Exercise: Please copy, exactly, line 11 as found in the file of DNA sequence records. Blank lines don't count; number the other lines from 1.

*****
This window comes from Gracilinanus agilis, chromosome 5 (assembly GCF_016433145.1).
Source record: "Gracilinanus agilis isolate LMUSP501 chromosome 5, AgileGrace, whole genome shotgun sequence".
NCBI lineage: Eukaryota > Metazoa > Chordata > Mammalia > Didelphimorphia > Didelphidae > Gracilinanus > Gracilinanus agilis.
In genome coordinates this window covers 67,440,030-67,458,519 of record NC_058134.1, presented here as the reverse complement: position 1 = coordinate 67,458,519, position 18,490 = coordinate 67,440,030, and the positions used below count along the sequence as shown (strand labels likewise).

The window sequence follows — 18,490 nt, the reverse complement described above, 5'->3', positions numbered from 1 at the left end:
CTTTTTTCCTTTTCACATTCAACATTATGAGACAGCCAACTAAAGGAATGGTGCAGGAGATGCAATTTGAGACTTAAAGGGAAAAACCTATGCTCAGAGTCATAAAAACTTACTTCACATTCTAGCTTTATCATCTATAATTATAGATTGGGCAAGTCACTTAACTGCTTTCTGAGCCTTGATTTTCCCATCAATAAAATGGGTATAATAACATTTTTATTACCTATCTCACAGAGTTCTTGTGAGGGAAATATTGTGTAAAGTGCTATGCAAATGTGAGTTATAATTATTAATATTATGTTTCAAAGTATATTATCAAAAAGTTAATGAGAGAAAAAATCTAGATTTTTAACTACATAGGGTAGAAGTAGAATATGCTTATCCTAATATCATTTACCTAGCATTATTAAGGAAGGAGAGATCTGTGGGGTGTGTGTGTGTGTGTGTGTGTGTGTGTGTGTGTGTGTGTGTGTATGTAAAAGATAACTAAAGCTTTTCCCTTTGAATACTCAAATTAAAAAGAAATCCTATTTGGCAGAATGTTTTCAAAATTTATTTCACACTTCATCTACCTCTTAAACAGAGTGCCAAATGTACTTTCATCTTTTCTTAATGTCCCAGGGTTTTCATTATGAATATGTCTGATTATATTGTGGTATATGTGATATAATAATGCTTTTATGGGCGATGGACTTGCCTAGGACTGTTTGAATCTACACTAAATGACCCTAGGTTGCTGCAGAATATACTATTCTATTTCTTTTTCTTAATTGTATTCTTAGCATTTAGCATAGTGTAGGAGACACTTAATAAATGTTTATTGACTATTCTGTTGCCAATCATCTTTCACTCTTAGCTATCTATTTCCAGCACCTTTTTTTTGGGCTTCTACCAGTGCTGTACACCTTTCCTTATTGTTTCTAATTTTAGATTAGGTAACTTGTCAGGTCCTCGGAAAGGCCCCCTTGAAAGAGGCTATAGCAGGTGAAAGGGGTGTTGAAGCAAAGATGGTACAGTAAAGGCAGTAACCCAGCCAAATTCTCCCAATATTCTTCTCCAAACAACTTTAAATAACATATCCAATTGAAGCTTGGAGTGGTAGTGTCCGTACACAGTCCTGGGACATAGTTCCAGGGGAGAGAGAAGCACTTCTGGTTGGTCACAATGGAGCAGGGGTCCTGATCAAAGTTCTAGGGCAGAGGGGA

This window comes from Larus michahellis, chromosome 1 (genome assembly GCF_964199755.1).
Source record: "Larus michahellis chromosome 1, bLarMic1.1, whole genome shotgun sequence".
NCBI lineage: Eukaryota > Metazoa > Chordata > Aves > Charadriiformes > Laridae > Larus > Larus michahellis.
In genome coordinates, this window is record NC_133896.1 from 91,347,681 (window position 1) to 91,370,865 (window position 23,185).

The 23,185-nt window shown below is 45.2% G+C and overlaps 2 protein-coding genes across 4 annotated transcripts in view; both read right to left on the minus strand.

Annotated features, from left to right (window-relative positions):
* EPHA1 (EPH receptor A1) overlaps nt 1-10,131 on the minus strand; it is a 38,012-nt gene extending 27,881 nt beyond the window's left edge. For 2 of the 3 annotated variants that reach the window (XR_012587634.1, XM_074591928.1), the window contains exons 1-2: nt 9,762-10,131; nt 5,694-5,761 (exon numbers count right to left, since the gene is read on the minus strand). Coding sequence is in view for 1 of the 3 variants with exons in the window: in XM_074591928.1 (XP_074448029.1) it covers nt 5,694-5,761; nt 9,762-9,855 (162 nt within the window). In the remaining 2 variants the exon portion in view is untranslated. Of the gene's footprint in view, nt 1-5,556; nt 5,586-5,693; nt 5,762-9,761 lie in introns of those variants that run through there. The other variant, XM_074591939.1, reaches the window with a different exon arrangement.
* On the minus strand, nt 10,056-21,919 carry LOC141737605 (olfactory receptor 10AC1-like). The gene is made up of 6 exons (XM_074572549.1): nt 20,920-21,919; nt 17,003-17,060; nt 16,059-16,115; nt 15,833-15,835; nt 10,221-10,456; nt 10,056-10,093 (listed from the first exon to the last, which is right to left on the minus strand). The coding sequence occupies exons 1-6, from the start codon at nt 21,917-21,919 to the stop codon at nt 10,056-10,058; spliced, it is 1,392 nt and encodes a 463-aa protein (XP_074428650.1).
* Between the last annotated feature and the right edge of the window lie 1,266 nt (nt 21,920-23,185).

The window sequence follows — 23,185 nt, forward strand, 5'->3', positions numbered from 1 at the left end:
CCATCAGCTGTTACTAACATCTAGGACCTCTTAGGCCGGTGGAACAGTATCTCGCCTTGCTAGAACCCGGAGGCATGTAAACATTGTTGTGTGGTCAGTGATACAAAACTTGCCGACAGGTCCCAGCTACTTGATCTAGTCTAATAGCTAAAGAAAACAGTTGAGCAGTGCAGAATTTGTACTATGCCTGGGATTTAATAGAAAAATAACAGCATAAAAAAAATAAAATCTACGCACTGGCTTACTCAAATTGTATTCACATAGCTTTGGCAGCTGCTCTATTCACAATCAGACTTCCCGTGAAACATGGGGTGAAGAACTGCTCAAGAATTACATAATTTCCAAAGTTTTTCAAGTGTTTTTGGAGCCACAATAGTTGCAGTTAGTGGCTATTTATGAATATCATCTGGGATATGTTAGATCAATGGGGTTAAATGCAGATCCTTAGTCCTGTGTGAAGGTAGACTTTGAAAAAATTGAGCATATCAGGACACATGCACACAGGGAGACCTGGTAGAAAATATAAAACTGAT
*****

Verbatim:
The 23,185-nt window shown below is 45.2% G+C and overlaps 2 protein-coding genes across 4 annotated transcripts in view; both read right to left on the minus strand.